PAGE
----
News:

TTB accepted an offer in compromise from Crown Imports in the amount of $420,000. TTB alleges that Crown violated 27 USC 205(b) by entering into “agreements or understandings with retailers, directly or indirectly through (1) an ostensibly independent third-party, or (2) an affiliate of the retailer.” In particular, Crown allegedly paid a third-party resulting in a retailer receiving payment for advertising, display, and distribution services. TTB alleges that the payments, in part, secured tap handles for Crown malt beverages and amount to a slotting allowance.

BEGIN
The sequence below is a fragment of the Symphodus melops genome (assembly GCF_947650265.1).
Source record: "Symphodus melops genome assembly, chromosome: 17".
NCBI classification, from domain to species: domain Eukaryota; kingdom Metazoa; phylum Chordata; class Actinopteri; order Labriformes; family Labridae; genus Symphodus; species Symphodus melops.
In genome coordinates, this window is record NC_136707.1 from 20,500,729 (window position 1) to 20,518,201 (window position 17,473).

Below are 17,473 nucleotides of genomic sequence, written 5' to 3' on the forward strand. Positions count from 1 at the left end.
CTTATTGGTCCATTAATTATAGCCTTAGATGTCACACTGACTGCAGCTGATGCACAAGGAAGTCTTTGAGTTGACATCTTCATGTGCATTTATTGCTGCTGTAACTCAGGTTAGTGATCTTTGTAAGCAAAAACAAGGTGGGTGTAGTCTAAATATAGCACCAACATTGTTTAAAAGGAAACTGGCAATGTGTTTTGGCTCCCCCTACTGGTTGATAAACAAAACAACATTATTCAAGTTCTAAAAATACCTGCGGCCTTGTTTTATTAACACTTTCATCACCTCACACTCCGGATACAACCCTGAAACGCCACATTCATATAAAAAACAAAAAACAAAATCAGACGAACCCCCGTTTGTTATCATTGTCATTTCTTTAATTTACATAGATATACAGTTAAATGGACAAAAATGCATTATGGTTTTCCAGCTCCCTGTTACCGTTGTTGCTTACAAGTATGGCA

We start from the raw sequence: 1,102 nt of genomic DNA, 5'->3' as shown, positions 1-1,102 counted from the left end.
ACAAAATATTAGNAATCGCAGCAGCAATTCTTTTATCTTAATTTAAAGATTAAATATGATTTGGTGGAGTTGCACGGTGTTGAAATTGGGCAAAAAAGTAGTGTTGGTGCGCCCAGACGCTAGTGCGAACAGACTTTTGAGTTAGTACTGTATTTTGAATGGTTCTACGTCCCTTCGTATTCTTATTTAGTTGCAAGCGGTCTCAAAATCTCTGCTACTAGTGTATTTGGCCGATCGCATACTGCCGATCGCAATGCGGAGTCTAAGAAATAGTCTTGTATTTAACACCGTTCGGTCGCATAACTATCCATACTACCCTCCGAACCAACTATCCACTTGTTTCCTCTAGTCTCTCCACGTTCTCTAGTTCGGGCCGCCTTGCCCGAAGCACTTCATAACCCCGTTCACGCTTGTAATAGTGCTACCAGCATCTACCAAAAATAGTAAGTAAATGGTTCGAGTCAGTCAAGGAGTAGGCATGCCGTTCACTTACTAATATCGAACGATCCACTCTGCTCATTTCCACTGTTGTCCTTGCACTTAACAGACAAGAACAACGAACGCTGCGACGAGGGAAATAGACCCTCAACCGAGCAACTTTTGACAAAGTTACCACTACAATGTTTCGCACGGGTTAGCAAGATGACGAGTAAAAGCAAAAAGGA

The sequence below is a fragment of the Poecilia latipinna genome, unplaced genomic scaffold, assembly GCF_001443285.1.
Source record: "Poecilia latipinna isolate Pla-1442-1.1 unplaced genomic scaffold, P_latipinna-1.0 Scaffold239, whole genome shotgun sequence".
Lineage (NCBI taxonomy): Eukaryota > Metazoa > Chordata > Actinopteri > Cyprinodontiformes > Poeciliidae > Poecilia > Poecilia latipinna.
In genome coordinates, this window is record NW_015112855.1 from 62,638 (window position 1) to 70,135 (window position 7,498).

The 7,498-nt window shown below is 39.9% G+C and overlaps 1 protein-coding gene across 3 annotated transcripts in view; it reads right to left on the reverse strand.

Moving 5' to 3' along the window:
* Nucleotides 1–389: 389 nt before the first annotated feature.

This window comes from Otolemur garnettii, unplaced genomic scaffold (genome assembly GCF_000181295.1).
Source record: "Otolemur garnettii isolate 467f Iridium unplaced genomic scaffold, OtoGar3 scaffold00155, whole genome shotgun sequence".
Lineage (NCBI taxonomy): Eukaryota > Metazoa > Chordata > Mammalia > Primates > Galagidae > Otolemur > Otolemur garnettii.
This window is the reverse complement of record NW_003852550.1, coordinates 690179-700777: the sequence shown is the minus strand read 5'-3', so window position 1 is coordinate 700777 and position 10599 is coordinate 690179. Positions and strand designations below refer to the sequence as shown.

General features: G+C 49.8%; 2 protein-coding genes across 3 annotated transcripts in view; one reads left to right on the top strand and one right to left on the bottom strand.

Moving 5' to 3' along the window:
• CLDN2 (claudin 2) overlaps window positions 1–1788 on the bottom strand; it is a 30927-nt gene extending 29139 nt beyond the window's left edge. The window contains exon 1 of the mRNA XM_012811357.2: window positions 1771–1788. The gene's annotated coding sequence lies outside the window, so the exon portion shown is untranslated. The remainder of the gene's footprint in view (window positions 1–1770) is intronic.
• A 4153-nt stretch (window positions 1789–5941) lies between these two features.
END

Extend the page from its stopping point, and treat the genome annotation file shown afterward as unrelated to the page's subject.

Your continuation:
Senate Bill 1078, signed into law on March 25th, 2019, amended Idaho Code Section 23-1001, by defining “contractee brewer” and “contractor brewer” as well as adding a new Section 23-1057 to authorize contract brewing in certain instances. Newly amended Idaho Code Section 23-1001 defines “contractee brewer” as a brewer producing fewer than thirty thousand (30,000) barrels of beer in aggregate annually, including any beer manufactured outside the state of Idaho, that enters into a contractual relationship with another brewer to produce beer on the contractee’s behalf. “Contractor brewer” is defined as a brewer producing fewer than thirty thousand (30,000) barrels of beer in aggregate annually, including any beer manufactured outside the state of Idaho, that enters into a contractual relationship with a contractee brewer to produce beer for the contractee brewer on the contractor brewer’s licensed premises. The addition of Section 23-1057 allows for a contractee brewer to enter into a contractual relationship with a contractor brewer to contractually produce beer for the contractee brewer to the extent allowed by federal law. Both the contractee brewer and the contractor brewer must be separately licensed and separately owned. Beer brewed for a contractee brewer must count toward the contractee brewer’s annual production, but it will not count toward the contractor brewer’s annual production. The rise in popularity of contract production has afforded both aspiring and existing brewers more opportunities for production when, for a multitude of reasons, the contractee does not have the desired capacity or means to brew beer on…